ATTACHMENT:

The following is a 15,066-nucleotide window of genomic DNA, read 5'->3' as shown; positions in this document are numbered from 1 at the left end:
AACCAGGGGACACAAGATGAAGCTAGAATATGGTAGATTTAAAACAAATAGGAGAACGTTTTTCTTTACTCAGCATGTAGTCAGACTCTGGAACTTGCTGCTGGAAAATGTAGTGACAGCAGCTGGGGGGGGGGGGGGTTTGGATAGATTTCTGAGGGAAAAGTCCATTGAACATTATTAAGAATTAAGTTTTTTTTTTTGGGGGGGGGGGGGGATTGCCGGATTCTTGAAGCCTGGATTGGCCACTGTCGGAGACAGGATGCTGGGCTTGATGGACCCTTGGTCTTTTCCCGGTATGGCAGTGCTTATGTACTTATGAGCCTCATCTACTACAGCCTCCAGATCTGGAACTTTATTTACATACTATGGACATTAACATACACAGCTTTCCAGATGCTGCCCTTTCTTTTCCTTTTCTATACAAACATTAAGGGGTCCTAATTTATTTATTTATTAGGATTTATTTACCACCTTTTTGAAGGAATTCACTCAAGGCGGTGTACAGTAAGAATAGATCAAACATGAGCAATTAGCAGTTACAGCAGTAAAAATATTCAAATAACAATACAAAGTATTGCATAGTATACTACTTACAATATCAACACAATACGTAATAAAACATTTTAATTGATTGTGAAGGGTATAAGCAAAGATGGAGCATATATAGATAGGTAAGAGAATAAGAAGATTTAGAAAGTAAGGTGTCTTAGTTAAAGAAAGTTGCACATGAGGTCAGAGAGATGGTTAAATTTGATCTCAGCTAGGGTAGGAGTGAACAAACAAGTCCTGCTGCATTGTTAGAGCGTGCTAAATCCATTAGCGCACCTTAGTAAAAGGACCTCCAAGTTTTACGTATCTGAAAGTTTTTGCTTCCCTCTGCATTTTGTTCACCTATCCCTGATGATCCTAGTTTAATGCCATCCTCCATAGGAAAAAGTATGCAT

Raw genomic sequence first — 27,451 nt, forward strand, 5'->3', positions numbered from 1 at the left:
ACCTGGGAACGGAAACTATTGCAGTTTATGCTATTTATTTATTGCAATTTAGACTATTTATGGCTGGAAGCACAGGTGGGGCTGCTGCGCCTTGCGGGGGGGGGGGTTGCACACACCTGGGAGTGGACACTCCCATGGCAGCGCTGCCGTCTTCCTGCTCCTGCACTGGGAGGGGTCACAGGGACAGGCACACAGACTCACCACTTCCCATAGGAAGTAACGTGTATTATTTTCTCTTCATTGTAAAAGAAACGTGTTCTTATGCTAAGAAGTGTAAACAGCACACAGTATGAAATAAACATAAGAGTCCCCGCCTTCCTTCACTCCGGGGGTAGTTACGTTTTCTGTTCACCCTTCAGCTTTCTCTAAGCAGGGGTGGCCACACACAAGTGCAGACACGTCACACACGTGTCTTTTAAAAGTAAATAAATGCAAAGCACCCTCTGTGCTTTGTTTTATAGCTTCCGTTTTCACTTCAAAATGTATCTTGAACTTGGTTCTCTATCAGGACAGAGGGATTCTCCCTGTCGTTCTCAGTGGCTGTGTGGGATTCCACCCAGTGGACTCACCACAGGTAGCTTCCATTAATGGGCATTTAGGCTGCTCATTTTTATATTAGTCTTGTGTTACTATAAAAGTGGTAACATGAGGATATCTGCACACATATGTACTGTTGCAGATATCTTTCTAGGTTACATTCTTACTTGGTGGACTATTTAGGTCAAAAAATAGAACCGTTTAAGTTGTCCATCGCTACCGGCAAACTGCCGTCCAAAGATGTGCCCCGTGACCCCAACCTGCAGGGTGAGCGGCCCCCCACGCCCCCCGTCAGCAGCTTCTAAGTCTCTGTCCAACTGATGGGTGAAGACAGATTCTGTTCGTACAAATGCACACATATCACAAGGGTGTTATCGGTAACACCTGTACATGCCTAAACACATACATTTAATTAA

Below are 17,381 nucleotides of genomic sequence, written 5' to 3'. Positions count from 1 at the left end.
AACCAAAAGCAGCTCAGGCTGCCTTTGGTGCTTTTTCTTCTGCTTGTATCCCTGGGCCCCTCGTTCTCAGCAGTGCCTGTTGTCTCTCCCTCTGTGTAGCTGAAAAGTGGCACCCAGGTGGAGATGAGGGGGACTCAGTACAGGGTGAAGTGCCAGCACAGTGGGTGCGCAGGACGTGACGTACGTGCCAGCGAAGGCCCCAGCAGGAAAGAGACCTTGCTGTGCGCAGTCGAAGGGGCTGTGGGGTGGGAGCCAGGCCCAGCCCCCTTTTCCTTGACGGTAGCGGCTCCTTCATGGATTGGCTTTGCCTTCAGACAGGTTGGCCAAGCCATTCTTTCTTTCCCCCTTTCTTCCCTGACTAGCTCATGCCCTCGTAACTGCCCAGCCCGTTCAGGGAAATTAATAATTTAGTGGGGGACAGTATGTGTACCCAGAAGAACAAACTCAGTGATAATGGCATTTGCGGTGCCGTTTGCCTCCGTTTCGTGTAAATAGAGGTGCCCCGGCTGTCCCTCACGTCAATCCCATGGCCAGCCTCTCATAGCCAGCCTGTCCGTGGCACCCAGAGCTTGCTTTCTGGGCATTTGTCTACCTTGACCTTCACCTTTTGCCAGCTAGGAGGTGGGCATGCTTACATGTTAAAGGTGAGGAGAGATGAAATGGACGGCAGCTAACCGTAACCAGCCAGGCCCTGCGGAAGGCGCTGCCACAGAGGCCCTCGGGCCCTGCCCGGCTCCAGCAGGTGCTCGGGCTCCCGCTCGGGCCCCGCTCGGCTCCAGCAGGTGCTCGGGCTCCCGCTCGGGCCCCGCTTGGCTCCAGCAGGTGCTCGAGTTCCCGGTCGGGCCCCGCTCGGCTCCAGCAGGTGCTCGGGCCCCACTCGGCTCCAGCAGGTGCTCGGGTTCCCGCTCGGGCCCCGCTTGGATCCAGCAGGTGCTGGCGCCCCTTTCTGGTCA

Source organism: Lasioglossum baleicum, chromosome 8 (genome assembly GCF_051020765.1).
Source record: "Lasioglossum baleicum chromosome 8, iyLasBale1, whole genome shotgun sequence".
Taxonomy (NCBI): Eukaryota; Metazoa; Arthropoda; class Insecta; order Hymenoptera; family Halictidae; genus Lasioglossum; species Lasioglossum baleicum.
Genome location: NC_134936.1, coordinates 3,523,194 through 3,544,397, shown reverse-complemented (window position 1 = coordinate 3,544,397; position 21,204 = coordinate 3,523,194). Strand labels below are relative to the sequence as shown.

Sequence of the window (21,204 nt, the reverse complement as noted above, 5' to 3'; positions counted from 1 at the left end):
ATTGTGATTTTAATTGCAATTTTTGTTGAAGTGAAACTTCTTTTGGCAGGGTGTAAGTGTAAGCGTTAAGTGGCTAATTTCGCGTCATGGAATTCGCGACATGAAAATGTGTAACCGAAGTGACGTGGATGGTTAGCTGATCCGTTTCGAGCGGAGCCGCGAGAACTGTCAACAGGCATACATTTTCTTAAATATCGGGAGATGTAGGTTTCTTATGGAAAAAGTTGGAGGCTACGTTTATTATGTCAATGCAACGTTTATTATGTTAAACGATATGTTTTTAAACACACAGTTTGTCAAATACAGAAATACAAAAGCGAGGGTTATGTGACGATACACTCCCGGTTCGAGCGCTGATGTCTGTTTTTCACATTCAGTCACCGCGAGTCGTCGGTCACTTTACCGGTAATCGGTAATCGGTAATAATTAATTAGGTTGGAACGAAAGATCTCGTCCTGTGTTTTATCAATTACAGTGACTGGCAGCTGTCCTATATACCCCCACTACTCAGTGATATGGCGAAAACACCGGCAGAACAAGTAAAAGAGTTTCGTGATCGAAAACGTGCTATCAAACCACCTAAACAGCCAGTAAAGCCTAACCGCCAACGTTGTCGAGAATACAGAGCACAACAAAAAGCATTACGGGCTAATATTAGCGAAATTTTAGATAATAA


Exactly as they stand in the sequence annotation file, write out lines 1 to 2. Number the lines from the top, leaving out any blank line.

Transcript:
The following is a 15,066-nucleotide window of genomic DNA, read 5'->3' as shown; positions in this document are numbered from 1 at the left end:
AACCAGGGGACACAAGATGAAGCTAGAATATGGTAGATTTAAAACAAATAGGAGAACGTTTTTCTTTACTCAGCATGTAGTCAGACTCTGGAACTTGCTGCTGGAAAATGTAGTGACAGCAGCTGGGGGGGGGGGGGGTTTGGATAGATTTCTGAGGGAAAAGTCCATTGAACATTATTAAGAATTAAGTTTTTTTTTTTGGGGGGGGGGGGGGATTGCCGGATTCTTGAAGCCTGGATTGGCCACTGTCGGAGACAGGATGCTGGGCTTGATGGACCCTTGGTCTTTTCCCGGTATGGCAGTGCTTATGTACTTATGAGCCTCATCTACTACAGCCTCCAGATCTGGAACTTTATTTACATACTATGGACATTAACATACACAGCTTTCCAGATGCTGCCCTTTCTTTTCCTTTTCTATACAAACATTAAGGGGTCCTAATTTATTTATTTATTAGGATTTATTTACCACCTTTTTGAAGGAATTCACTCAAGGCGGTGTACAGTAAGAATAGATCAAACATGAGCAATTAGCAGTTACAGCAGTAAAAATATTCAAATAACAATACAAAGTATTGCATAGTATACTACTTACAATATCAACACAATACGTAATAAAACATTTTAATTGATTGTGAAGGGTATAAGCAAAGATGGAGCATATATAGATAGGTAAGAGAATAAGAAGATTTAGAAAGTAAGGTGTCTTAGTTAAAGAAAGTTGCACATGAGGTCAGAGAGATGGTTAAATTTGATCTCAGCTAGGGTAGGAGTGAACAAACAAGTCCTGCTGCATTGTTAGAGCGTGCTAAATCCATTAGCGCACCTTAGTAAAAGGACCTCCAAGTTTTACGTATCTGAAAGTTTTTGCTTCCCTCTGCATTTTGTTCACCTATCCCTGATGATCCTAGTTTAATGCCATCCTCCATAGGAAAAAGTATGCAT